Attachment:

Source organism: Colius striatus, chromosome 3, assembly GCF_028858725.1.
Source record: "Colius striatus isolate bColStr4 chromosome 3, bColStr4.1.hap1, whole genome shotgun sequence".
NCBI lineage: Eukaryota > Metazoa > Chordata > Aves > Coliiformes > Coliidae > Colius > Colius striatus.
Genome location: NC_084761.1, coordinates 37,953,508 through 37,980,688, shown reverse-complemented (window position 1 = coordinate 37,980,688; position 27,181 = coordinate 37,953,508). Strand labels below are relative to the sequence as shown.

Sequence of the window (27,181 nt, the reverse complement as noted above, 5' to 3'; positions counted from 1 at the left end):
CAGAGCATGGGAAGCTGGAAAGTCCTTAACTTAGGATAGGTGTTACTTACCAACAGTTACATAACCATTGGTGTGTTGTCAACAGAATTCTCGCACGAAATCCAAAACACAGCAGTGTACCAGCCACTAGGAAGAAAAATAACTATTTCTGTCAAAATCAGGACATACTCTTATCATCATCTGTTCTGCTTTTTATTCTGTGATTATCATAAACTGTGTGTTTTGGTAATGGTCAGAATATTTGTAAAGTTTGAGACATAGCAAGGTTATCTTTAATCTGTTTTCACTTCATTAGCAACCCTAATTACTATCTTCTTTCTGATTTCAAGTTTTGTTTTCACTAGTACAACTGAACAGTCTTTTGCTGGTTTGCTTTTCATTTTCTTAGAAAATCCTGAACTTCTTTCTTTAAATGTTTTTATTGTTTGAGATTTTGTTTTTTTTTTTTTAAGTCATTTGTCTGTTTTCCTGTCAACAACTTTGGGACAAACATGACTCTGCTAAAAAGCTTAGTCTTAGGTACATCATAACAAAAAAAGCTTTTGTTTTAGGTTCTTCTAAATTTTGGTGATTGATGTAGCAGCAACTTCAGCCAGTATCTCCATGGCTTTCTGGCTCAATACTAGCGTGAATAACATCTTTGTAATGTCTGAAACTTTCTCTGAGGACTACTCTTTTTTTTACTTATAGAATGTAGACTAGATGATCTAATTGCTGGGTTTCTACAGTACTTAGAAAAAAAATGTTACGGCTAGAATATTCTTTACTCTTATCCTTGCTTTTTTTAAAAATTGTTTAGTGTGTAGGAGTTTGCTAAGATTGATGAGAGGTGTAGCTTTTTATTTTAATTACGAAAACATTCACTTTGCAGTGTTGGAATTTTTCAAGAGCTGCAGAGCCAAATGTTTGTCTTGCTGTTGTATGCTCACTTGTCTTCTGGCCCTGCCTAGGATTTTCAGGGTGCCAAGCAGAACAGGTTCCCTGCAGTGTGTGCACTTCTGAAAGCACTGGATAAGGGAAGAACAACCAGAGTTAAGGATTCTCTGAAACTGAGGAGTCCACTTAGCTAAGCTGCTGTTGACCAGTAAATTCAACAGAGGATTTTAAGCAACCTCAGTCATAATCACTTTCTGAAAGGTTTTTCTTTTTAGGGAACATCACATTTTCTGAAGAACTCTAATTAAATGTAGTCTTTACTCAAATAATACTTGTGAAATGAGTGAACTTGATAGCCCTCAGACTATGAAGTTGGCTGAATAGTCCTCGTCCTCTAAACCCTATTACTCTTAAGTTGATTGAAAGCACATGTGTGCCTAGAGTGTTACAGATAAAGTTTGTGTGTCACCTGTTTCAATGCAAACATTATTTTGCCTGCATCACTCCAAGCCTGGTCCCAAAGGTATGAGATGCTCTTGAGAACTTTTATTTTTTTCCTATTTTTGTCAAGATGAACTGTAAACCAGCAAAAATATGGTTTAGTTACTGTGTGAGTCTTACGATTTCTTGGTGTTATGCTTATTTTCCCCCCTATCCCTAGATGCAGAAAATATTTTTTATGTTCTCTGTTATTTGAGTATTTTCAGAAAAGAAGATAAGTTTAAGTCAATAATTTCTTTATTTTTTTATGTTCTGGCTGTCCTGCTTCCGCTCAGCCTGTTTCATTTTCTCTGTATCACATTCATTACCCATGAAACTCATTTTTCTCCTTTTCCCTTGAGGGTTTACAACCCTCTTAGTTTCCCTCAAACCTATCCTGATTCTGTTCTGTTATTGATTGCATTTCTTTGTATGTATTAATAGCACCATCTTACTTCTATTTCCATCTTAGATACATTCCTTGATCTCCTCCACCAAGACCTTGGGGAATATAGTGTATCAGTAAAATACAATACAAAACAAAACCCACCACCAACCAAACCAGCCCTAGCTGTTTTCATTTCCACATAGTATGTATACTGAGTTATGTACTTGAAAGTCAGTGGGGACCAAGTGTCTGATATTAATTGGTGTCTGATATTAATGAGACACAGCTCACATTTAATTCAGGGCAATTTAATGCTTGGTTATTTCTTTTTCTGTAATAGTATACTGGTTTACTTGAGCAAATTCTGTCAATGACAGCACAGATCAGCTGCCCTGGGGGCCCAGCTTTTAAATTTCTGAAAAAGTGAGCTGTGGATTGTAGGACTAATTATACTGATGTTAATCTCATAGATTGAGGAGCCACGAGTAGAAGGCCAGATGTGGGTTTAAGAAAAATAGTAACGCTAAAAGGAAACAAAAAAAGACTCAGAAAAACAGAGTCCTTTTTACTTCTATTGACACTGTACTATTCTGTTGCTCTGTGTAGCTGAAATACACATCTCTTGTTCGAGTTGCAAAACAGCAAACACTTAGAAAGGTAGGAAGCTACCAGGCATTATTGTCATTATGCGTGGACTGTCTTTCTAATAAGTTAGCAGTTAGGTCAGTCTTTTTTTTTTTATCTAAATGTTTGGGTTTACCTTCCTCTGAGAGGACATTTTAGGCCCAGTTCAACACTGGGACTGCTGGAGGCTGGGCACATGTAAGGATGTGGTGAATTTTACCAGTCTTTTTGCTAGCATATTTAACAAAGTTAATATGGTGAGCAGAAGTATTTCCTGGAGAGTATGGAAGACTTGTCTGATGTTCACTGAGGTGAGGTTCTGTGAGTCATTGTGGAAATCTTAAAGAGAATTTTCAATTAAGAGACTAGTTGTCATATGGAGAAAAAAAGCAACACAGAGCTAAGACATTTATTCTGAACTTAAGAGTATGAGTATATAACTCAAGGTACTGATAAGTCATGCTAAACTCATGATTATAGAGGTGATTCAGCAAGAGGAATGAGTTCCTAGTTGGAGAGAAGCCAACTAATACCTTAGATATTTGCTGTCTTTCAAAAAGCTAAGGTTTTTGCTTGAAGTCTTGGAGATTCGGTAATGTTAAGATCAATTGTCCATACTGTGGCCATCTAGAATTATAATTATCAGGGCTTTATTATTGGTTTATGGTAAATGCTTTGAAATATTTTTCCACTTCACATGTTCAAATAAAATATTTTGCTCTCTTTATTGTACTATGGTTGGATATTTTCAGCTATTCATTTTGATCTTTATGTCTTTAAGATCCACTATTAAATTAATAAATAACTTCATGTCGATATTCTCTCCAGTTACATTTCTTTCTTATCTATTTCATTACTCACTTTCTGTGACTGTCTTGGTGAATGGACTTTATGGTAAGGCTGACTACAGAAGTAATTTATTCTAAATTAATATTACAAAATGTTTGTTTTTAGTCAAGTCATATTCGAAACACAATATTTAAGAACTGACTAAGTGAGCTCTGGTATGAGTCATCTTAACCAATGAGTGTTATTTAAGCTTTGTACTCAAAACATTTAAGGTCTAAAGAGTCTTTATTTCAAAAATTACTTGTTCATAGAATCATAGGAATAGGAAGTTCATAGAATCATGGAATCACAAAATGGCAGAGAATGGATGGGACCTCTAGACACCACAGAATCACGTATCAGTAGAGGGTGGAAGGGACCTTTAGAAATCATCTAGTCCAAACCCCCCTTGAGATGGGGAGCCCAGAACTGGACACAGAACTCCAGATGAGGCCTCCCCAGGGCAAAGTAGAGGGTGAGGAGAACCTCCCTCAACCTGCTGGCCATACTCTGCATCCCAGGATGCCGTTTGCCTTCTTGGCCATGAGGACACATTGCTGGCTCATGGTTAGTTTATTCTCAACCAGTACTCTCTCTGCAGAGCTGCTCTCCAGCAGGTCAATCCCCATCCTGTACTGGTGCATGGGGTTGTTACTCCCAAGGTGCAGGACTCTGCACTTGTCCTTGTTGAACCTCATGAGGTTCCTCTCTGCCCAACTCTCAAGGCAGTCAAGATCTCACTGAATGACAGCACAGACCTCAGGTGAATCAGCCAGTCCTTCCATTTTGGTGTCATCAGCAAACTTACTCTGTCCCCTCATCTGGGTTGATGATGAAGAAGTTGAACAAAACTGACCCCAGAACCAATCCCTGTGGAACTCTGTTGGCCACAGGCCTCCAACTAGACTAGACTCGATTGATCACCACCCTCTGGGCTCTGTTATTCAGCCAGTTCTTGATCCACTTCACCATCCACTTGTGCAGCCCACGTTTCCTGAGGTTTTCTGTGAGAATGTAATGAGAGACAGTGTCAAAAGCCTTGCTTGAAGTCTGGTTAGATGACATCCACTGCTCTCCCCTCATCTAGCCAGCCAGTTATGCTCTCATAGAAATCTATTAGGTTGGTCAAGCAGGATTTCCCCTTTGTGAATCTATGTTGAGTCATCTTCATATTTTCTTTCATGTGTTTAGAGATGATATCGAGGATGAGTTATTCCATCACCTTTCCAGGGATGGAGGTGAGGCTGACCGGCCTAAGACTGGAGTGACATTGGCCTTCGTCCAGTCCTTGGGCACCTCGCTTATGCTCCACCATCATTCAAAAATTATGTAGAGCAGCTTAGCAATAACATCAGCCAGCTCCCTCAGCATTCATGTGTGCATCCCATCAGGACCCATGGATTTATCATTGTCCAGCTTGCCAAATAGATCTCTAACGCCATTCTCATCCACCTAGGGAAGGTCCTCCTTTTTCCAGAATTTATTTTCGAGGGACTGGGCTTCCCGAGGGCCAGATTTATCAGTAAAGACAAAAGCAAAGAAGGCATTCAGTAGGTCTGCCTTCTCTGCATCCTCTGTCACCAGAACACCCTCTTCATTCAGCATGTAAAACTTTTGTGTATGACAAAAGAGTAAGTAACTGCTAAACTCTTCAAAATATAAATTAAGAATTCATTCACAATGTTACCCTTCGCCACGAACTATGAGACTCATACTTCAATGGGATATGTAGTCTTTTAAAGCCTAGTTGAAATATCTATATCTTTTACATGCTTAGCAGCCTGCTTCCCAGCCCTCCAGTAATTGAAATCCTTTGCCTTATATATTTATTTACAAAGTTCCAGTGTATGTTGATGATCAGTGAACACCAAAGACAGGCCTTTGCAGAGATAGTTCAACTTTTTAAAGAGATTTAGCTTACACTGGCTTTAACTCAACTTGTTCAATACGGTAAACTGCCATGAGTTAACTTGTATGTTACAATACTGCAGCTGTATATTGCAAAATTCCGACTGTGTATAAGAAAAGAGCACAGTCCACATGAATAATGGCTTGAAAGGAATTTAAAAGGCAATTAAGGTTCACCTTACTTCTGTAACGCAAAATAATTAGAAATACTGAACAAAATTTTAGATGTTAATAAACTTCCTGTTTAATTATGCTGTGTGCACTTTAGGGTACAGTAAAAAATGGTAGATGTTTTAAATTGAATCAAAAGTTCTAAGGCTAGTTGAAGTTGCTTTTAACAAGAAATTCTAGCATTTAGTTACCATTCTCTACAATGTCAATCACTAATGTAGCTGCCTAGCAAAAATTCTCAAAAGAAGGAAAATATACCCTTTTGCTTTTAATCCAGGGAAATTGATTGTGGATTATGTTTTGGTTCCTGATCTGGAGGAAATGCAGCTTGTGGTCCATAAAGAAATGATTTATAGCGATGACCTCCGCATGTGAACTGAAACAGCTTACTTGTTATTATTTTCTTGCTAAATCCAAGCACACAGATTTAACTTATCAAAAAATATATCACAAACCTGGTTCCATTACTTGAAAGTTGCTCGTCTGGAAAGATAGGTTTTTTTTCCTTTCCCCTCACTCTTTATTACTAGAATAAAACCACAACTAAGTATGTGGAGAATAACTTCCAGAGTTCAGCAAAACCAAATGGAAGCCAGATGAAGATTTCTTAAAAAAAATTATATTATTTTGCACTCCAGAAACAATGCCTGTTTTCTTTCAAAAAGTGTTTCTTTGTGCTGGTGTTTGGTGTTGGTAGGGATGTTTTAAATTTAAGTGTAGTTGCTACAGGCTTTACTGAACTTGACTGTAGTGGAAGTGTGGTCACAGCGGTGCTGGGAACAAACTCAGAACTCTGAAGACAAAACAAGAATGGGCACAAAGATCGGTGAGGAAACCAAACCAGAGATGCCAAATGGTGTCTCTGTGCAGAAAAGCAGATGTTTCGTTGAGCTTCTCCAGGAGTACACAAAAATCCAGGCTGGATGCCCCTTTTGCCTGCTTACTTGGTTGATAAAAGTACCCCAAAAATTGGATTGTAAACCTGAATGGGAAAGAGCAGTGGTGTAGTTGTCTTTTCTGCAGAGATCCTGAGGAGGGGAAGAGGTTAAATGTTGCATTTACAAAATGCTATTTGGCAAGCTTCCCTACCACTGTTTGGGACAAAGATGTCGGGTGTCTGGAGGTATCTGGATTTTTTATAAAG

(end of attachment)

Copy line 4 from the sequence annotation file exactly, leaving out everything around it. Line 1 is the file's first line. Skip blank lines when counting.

Genome location: NC_084761.1, coordinates 37,953,508 through 37,980,688, shown reverse-complemented (window position 1 = coordinate 37,980,688; position 27,181 = coordinate 37,953,508). Strand labels below are relative to the sequence as shown.